Use this tool to add tone marks to pinyin or to convert tone number (e.g. hao3) to tone marks.

Although you can use the red buttons to add tone marks, we highly recommend you use the number method (e.g. hao3) for speed and placement of the accent above the correct vowel. [Hint: Type "v" for "ü"]
Note: You do not need to use this tool to enter pinyin in this dictionary.

How To Make Sure Your Chinese Characters Are Balanced

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Download your How To Make Sure Your Chinese Characters Are Balanced PDF and study it later!

Aside from remembering how to write them, writing ‘beautiful’ characters can be a challenge. Using the adjective ‘beautiful’ might seem strange, but there is a particular finesse that comes with writing Chinese characters that, when written correctly, can be beautiful.

When I first began learning to write Chinese characters (yes, you’ve heard my story a hundred times at least), they were mostly ugly. But when you’ve written a character 40 times or more to help remember it, there’s bound to be one that you can look upon proudly and say ‘that’s a beautiful character’.

Unless you’re using stroke animations to learn how to write, it can often be difficult to know which strokes to use and in which order. We’ve covered both of these areas, in two articles Chinese Character Stroke Rules (And How To Break Them!) and 12 Advanced Chinese Strokes to Help You Write Characters. However, there’s another area that really needs to be looked into, and that’s character balance.

You’ve probably heard me harp on about ‘field’ notebooks and if you’re using our dictionary, you may have noticed that behind the characters, is a faint cross. These lines are basically guidelines, to show you how to keep your characters balanced and therefore beautiful.

Balance is an extremely important part of Chinese philosophy, essential to Traditional Chinese medicine, as well as aesthetically in the written language.

Below are the ‘rules’ you need to follow when writing Chinese to ensure that your characters are balanced.

The characters we’ve included in this post were taken from our Written Chinese Dictionary, as well as a Chinese handwriting app, 云章书法词典.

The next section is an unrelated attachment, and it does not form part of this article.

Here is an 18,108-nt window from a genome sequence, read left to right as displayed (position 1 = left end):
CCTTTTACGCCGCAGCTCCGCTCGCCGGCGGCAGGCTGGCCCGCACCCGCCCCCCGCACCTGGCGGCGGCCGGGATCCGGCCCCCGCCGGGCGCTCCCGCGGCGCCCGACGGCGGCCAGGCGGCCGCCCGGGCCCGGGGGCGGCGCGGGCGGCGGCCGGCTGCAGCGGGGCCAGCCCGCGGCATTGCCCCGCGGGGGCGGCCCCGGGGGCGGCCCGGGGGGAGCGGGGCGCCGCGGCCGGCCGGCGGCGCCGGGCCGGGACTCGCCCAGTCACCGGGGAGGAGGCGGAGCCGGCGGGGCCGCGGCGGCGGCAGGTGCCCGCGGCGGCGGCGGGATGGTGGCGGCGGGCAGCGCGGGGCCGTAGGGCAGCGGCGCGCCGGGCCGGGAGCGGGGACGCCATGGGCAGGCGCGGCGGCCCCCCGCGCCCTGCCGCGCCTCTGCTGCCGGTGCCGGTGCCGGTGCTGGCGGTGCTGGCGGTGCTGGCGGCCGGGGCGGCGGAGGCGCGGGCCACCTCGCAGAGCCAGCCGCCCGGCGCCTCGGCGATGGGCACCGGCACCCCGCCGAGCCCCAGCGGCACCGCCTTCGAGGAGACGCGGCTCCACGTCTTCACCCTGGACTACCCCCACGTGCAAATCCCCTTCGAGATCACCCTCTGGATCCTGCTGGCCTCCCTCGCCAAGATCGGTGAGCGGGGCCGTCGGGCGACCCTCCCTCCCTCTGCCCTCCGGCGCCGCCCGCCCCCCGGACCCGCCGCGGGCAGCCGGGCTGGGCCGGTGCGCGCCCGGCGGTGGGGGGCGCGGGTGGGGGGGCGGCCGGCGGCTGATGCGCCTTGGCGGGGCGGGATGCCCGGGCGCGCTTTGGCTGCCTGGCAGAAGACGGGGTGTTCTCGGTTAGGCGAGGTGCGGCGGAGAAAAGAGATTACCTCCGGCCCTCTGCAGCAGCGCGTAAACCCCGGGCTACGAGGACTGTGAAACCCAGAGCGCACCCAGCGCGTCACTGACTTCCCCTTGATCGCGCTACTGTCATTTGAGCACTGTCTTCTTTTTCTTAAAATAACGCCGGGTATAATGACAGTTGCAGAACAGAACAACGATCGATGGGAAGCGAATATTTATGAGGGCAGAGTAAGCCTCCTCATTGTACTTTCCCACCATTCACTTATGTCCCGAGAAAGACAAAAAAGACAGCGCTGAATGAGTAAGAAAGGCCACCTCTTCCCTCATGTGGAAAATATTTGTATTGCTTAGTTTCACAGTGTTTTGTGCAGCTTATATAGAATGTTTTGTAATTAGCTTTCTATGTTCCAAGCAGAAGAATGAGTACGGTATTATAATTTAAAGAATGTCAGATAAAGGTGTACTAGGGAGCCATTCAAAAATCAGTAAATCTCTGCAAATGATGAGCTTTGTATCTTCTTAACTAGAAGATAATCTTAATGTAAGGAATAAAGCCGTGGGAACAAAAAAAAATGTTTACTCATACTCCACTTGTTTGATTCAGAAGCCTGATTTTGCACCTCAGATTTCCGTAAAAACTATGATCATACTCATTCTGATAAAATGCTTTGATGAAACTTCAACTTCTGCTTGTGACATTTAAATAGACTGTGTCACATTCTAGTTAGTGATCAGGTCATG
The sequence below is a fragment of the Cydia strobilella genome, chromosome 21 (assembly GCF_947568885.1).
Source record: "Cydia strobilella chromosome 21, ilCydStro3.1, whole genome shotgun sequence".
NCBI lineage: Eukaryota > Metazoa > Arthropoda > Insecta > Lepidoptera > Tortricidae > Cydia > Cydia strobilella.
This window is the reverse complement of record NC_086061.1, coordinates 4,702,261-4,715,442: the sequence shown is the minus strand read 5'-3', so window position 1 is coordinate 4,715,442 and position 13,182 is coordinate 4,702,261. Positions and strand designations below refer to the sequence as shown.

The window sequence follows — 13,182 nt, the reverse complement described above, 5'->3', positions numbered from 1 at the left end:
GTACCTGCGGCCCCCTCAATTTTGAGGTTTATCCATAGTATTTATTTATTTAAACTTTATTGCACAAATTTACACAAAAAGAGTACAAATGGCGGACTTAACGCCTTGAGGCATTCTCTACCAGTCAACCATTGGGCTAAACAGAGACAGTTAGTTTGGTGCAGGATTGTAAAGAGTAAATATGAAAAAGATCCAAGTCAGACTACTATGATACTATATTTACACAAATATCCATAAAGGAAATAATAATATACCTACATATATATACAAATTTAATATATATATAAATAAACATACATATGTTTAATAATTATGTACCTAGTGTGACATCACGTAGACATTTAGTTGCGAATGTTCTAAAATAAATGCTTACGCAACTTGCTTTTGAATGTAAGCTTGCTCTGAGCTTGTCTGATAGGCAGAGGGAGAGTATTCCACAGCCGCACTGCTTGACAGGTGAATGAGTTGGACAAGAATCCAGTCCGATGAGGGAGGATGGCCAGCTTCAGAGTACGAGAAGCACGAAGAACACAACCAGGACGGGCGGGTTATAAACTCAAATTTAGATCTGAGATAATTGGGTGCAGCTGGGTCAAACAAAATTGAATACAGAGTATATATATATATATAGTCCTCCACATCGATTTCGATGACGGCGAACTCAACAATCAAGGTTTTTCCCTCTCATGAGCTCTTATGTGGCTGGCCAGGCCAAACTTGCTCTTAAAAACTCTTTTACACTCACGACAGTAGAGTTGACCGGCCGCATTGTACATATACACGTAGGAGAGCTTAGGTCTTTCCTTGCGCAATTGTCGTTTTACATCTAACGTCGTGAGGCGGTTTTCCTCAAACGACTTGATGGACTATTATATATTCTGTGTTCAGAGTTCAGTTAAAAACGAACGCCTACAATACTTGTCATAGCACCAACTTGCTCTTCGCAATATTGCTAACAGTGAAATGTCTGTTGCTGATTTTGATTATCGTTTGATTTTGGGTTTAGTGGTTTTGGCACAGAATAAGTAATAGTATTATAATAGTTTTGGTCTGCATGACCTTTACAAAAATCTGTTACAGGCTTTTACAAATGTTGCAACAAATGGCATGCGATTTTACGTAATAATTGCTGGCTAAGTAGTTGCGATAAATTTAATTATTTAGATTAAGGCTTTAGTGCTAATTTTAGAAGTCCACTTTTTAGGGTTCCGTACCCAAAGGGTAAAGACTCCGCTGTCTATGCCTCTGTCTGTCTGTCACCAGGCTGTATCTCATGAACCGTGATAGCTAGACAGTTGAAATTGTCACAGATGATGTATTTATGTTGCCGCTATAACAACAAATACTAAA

Character Structure

1. Left – Right

 

1.1 Left – Right Proportion

 

Left ⅓ – Right ⅔

This 1-2 ratio is used when the main stroke on the right side is larger than on the left. Some examples are 一 , 丿, 乚 and ㇉.

Examples:

(yǔ)

(dǎ)

(yáng)

Left ⅔ – Right ⅓

The 2-1 ratio is used when there is no main stroke on the right side, and there are more strokes on the left side than on the right.

Examples:

(lín)

(cǎi)

(chuàng)

1.2 High – Low change rule

右偏旁上高下低: Right-hand side high top and low bottom

When there is a vertical stroke (丨亅㇂…) in the right-hand side radical, or when the left side is smaller than the right side.

Examples:

(wěi)

(chí)

(qǐng)

右偏旁上低下高: Right-hand side low top and high bottom

When there is horizontal stroke (一 𠃍…), or when the left side is bigger than the right side

(rén)

(yáng)

(jiāng)

右偏旁上高下高: Right-hand side high top and high bottom

When there is vertical stroke (丨丿…) in the top-right side, and a horizontal stroke (一) in the bottom of the right side.

Examples:

(shè)

(ràng)

(huà)

右偏旁上低下低: Right-hand side low top and low bottom

When there is a horizontal stroke (一 𠃍) in the top-right side, and a vertical stroke (丨亅…) in the bottom right side.

Examples:

(xíng)

(dēng)

(gǎn)

2. Left – Center – Right

2.1 Left – Center – Right Proportion

When there is a main horizontal stroke in the right radical, the proportion is 1:1:2.

Examples:

(xiè)

(hú)

(zuò)

When there is a main vertical stroke in the right radical, the proportion is 1:1:1.

Examples:

(lì)

(jiǎo)

(nǎ)

2.2 High – Low change rule

1) Low – High – Low

When there is vertical stroke in the center part of the character.

Examples:

(wēi)

(hú)

(jiàn)

2) High – Low – High

When there is horizontal stroke in the center part.

Examples:

(cè)

(lì)

(shù)

3) High – High – Low

When there is radical 阝卩 on the right side.

Examples:

(yē)

(yǎng)

(nuó)

3. Top – Bottom & Top – Middle – Bottom

3.1 Diamond Shape

If there is a horizontal stroke ( 一, 乛, 人) in the middle, the character shape will be a diamond ◇.

Examples:

(chá)

(láo)

(ān)

3.2 Inverted Trapezoid Shape

If there is a horizontal stroke ( 一, 乛) in the top, and there is no radical with 乀 乚 on the bottom, the character shape will be inverted trapezoid.

Examples:

(bǎo)

(xū)

(xué)

3.3 Trapezoid Shape

If there is 乀 乚心 儿 衣 夂 灬 on the bottom, the character shape will be a trapezoid.

Examples:

(sī)

(liè)

(kè)

(zhōng)

(xià)

If you have comments or questions about character balance, please leave them below!

You can get free stroke animations in the Written Chinese Dictionary app or the Online Dictionary.

                  

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